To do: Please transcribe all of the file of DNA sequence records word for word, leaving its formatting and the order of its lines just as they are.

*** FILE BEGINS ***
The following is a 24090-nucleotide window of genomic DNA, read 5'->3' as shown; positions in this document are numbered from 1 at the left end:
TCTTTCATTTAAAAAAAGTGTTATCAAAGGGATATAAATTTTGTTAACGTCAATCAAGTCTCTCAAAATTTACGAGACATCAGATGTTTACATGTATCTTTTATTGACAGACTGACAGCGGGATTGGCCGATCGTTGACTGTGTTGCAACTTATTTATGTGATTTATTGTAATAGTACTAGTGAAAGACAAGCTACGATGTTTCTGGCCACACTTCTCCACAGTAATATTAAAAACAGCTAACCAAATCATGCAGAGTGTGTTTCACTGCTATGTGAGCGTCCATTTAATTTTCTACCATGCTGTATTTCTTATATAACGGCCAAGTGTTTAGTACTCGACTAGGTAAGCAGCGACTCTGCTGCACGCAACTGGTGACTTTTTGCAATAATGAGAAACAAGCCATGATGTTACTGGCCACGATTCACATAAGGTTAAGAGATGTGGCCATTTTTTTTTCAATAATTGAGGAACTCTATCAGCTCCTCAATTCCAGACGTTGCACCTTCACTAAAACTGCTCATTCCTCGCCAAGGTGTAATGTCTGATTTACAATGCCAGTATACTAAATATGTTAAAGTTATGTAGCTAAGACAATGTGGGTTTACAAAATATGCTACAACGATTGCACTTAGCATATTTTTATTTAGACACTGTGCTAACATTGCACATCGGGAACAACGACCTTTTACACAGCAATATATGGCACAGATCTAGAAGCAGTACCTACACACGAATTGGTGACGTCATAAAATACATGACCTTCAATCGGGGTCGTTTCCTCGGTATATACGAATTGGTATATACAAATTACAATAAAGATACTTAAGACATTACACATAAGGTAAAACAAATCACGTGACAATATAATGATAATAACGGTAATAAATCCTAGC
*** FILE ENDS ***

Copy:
The following is a 24090-nucleotide window of genomic DNA, read 5'->3' as shown; positions in this document are numbered from 1 at the left end:
TCTTTCATTTAAAAAAAGTGTTATCAAAGGGATATAAATTTTGTTAACGTCAATCAAGTCTCTCAAAATTTACGAGACATCAGATGTTTACATGTATCTTTTATTGACAGACTGACAGCGGGATTGGCCGATCGTTGACTGTGTTGCAACTTATTTATGTGATTTATTGTAATAGTACTAGTGAAAGACAAGCTACGATGTTTCTGGCCACACTTCTCCACAGTAATATTAAAAACAGCTAACCAAATCATGCAGAGTGTGTTTCACTGCTATGTGAGCGTCCATTTAATTTTCTACCATGCTGTATTTCTTATATAACGGCCAAGTGTTTAGTACTCGACTAGGTAAGCAGCGACTCTGCTGCACGCAACTGGTGACTTTTTGCAATAATGAGAAACAAGCCATGATGTTACTGGCCACGATTCACATAAGGTTAAGAGATGTGGCCATTTTTTTTTCAATAATTGAGGAACTCTATCAGCTCCTCAATTCCAGACGTTGCACCTTCACTAAAACTGCTCATTCCTCGCCAAGGTGTAATGTCTGATTTACAATGCCAGTATACTAAATATGTTAAAGTTATGTAGCTAAGACAATGTGGGTTTACAAAATATGCTACAACGATTGCACTTAGCATATTTTTATTTAGACACTGTGCTAACATTGCACATCGGGAACAACGACCTTTTACACAGCAATATATGGCACAGATCTAGAAGCAGTACCTACACACGAATTGGTGACGTCATAAAATACATGACCTTCAATCGGGGTCGTTTCCTCGGTATATACGAATTGGTATATACAAATTACAATAAAGATACTTAAGACATTACACATAAGGTAAAACAAATCACGTGACAATATAATGATAATAACGGTAATAAATCCTAGC